Diary of Romanian Holocaust


Mihail Sebastian


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Mihail Sebastian

By Loredana Dima

Almost a decade ago, a book written in the 1930's and 40's by a Romanian Jewish writer led to a vivid polemic that has not faded yet. The contested book is Journal.1935-1944 and its author is Mihail Sebastian (Iosef Hechter, after his Jewish name). The nine notebooks of the diary were kept by the writer's brother, Benu , who agreed with their publication after many hesitations. In 2000 the Journal was also published in English, translated by Patrick Camiller and with an introduction signed by Radu Ioanid.

The Journal has been considered a mixture of diaries by most of its commentators and as such was divided into a few distinct journals (mainly a private diary, a writing one, a diary of war and anti-Semitism).

The entire book is in fact a testimony of a moral and intellectual consciousness and also of the troubled years before and during the Second World War, an authentic document of a period that continues to arouse contentious and adversarial debates. It is the attempt of a Jew who deeply assumes his Jewry to talk with no inhibitions about his condition as a minority. There are 600 pages of journal entries that chronicle the Romanian Holocaust and the Second World War.

Born in 1907 in a town on the Danube, Mihail Sebastian was constantly marked by his Jewish identity. Paradoxically, his characters never acknowledge this inner struggle of the author. Even the text of the diary is not an indictment of the inter-war period, but a credible and profound analysis of the progressive stages of humiliation and discrimination that Sebastian is obliged to pass. Keeping a diary is for the writer a way to survive and to prove to himself that he can move on. It is also an attempt of its author to hide from himself and from the others; he reveals himself in many of his daily notes as being tired, disgusted and resigned in front of a world that seems to lose its bench marks. Despite his busy life in a crowded Bucharest (as a lawyer and writer), he feels alone, in a space of solitude. His confessions become a desperate attempt to preserve his intimacy and the right to absolute difference from the others.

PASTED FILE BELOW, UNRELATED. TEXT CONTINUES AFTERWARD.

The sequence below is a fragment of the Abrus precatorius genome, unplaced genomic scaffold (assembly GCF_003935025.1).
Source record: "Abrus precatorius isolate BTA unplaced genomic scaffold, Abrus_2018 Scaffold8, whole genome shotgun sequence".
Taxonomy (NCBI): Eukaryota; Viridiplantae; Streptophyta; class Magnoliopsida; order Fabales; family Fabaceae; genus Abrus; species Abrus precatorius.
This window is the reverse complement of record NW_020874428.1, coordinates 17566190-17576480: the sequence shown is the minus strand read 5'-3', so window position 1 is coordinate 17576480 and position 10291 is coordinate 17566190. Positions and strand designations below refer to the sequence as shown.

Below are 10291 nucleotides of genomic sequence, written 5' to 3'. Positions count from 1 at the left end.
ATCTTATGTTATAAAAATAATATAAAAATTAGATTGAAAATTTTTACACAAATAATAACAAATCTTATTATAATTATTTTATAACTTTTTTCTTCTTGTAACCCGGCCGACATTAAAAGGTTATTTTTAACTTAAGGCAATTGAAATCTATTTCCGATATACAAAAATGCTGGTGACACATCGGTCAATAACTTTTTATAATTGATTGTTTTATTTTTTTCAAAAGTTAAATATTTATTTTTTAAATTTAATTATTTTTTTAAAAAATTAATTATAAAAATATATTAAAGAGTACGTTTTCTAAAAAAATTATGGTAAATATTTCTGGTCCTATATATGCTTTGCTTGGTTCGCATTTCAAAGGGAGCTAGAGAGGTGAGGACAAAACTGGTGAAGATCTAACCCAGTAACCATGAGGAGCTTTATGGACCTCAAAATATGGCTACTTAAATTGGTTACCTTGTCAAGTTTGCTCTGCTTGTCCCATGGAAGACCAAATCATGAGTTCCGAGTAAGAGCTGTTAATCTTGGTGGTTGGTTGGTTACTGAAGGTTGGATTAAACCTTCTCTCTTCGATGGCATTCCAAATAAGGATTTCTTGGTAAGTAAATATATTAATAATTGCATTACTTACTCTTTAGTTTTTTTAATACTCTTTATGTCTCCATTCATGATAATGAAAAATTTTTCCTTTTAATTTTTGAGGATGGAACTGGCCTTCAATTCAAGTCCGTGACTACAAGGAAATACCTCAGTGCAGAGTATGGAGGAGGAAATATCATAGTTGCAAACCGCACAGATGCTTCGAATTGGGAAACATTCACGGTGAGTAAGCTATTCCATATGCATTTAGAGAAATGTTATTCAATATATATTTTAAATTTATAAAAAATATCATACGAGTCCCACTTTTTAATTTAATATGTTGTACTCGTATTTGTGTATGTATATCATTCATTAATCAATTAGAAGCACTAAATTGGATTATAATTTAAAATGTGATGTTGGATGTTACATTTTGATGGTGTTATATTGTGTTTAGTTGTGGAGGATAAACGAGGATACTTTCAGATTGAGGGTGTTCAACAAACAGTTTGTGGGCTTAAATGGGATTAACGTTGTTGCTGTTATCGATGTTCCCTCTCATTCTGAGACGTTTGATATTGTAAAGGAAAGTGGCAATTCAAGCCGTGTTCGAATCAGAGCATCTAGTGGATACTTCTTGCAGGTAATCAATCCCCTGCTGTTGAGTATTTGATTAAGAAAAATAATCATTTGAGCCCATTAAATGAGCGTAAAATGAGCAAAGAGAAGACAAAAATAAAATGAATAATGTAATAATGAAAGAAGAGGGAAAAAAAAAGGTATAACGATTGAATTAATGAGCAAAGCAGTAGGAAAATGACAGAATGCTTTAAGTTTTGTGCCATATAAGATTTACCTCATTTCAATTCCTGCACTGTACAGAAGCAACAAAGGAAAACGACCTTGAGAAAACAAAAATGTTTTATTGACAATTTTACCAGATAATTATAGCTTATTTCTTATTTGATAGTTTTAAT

In a way Sebastian recreates the apology of loneliness that Descartes had done more than three centuries ago in a letter to his friend Jean-Louis Guez de Balzac, who was advised to find his peace and rest not in the country but in the middle of the city, in the crowd, in the noisy streets. It is the same kind of solitude that Sebastian looks for, the one that helps him find time for himself, time for writing, the one that helps him get rid of the bitter taste of losing friends and loves. During some explosive years, marked by a sharp escalation of anti-Semitic attitudes, an authentic and untroubled loneliness is all that Sebastian could hope for.

A reading of his works (especially his Journal) outside the inter-war political context is very difficult (if not impossible). So this is, very briefly, the political background of Sebastian's Journal.

The first part covered by his notes, 1935-1938, is marked by tough confrontations between the democratic forces and the dictatorial ones, in an extremely unstable European political context, where all states of Central and Southeast Europe had dictatorial or authoritarian regimes (Mussolini in Italy, Salazar in Portugal, Hitler in Germany and a bit later Franco in Spain). In Romania, King Carol II deposed his government and instituted a royal dictatorship on February 10, 1938, after dissolving all political parties and abolishing the Constitution.